Demanding wage hike, apex cine workers’ body threatens indefinite strike

Citing poor business, producers say any hike of over 10% will hit their finances.

| Mumbai | Published: May 5, 2015 1:16 am
 wage hike, FWICE wage hike, FWICE, FWICE strike, FWICE workers, television industry, cinema industry, mumbai cinema industry, mumbai news, maharashtra news Citing poor business, producers say any hike of over 10% will hit their finances.

Shooting schedules of television shows and films could well be affected if nearly two lakh cine workers go on an indefinite strike called by the Federation of Western India Cinema Employee (FWICE) starting February 6.

FWICE is the apex trade union body for the cinema and television industry in Mumbai.

The workers are protesting against inadequate and delayed payment of wages and lack of regulation relating to working hours. The apex film body, which heads the 22 film craft associations, has threatened to go on strike after negotiations with the producers’ body failed.
Kamlesh Pandey, president of FWICE, said that in accordance with the functioning of the association, the MoU with the producers’ associations is renewed every five years. Up for renewal again in February this year, the MoU by FWICE demanded a 50 per cent pay raise due to inflation. “It’s of course a negotiable figure. In the meetings that we have held with the producers’ body since then, we have come down to 12.5 per cent. But the producers have shot down that figure too,” said Pandey.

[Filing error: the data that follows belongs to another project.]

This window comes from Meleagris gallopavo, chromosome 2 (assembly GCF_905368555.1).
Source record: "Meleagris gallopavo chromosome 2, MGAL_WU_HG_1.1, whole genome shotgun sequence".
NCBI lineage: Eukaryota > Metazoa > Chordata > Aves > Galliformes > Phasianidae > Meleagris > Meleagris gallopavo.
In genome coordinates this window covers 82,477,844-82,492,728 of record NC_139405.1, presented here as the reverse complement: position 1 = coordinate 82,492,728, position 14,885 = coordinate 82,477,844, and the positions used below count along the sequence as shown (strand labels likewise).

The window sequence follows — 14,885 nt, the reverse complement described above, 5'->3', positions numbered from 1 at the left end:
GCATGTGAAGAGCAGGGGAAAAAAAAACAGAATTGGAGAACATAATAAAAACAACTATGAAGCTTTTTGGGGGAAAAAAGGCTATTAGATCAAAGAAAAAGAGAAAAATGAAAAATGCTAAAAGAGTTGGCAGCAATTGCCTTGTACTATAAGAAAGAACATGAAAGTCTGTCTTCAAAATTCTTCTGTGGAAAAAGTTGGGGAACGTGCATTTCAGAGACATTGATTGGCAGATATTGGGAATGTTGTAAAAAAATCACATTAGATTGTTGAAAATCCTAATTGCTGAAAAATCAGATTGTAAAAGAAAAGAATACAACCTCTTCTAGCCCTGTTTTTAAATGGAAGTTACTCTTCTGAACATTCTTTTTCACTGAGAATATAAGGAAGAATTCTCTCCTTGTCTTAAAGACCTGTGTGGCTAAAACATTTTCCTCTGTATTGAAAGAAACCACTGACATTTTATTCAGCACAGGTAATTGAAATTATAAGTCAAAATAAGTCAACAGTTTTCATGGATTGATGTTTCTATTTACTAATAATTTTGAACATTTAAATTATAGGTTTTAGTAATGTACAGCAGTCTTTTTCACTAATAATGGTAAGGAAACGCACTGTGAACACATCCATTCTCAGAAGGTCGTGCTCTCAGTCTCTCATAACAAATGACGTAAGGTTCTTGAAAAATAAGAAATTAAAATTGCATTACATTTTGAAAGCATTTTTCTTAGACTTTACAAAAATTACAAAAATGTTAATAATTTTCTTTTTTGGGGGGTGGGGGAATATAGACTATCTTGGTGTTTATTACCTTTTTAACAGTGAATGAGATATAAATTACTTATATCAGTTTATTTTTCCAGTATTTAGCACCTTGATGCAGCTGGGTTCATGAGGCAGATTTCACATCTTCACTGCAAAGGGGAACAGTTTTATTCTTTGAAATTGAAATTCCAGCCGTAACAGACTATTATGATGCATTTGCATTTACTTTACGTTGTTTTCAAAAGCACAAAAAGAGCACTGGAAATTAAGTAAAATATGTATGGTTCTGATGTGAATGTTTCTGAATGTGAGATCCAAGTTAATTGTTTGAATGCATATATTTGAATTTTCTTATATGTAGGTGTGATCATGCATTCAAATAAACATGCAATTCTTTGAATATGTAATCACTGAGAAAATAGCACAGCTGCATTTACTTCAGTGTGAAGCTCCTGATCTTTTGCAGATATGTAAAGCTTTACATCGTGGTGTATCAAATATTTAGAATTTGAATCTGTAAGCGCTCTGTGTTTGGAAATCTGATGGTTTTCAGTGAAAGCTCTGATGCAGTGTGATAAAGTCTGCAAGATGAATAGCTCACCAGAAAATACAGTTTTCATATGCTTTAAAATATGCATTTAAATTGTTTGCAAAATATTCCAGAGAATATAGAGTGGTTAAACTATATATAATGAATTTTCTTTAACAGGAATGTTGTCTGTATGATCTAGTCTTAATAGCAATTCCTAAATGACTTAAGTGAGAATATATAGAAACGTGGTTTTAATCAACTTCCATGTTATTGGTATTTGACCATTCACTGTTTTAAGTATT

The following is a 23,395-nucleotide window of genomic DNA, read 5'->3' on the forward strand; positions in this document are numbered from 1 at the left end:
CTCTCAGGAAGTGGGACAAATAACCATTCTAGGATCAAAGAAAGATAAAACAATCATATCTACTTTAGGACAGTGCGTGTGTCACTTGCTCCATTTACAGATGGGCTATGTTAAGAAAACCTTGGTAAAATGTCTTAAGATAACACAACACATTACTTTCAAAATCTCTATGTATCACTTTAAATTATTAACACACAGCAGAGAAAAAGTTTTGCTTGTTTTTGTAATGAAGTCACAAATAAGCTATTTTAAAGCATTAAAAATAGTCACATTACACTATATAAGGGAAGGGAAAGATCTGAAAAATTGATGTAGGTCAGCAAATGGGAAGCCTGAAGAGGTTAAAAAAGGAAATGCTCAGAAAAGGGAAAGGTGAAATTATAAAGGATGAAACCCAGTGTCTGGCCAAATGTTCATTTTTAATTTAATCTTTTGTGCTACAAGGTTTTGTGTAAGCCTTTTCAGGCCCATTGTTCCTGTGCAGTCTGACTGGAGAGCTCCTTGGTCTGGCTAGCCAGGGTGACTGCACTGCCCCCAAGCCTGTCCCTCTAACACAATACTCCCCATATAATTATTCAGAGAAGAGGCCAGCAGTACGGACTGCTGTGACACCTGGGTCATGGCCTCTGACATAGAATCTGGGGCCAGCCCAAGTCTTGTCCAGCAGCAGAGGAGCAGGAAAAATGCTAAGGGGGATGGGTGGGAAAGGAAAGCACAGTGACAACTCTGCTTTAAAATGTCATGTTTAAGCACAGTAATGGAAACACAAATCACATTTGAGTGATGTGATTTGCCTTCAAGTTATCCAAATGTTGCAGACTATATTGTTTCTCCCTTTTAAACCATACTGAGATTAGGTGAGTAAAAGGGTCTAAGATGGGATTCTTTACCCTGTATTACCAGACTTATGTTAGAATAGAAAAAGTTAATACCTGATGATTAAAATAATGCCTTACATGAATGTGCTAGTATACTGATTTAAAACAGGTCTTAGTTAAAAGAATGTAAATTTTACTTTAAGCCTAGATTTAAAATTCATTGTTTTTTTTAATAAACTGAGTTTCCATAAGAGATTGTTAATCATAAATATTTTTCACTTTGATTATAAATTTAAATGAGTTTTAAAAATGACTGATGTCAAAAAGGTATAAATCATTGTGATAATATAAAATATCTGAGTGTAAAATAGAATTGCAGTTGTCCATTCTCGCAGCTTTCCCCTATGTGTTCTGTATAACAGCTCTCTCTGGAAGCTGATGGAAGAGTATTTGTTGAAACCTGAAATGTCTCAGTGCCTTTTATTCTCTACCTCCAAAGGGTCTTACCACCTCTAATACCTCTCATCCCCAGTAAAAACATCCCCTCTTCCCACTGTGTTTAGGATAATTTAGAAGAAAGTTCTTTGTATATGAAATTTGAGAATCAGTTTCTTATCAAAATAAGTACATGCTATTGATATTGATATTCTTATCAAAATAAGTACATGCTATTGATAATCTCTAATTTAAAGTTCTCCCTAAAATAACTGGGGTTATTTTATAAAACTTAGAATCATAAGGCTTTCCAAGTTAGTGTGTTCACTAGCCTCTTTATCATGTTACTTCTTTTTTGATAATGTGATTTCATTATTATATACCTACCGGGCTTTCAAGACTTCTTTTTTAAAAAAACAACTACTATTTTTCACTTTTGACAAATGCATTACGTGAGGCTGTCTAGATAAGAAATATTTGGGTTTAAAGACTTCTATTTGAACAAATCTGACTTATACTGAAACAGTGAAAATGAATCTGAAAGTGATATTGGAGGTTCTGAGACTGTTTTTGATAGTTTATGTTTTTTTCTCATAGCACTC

T P Aggarwal, a senior member of The Indian Motion Picture Producers’ Association (IMPAA), one of the four producer bodies that are in negotiations with FWICE, says the demand will hit producers badly. “More than 90 per cent films are failing at the box-office and the 50 per cent hike will kill the business. We cannot afford anything beyond 10 per cent,” said Aggarwal.

Aggarwal adds that FWICE members across crafts are “paid well”.

“For instance, a fight master gets upwards of Rs 5,000 a day and a light man makes Rs 1,000 a day. They take home good money even if they work 20 days a month,” he said.

However, FWICE members are quick to point out that producers hardly object when stars demand upwards of Rs 10 crore for a film but are unwilling to shell out money to pay skilled labour. In the bargain, however, the film and television industry stands to lose.

Currently, at least five big-budget films in Mumbai are under production, including Aishwarya Rai-Bachchan’s comeback Jazbaa.

A mega project, Bajirao Mastani, director Sanjay Leela Bhansali’s next film with Deepika Padukone, Priyanka Chopra and Ranveer Singh in lead roles, is also currently in production. A massive outdoor set has been installed in Film City and each day counts. However, the production team now fears that the strike may lead to a loss running into lakhs. “It’s a grand outdoor set and as we near the monsoons, each day gets more precious. For each day lost, we stand will suffer losses in lakhs,” rues Ashish Tandel, the executive producer at SLB Productions.

However, it is  the television industry that will suffer the most if the association goes ahead with the strike. With over 50 television shows under production on any given day, the loss will run into crores of rupees.

According to Aggarwal, if  FWICE goes ahead with the strike, they will push for free trade and hire non-members of members from other associations affiliated with political parties such as Shiv Sena and MNS. While the industry agrees this is an option, it also views it as a last recourse.
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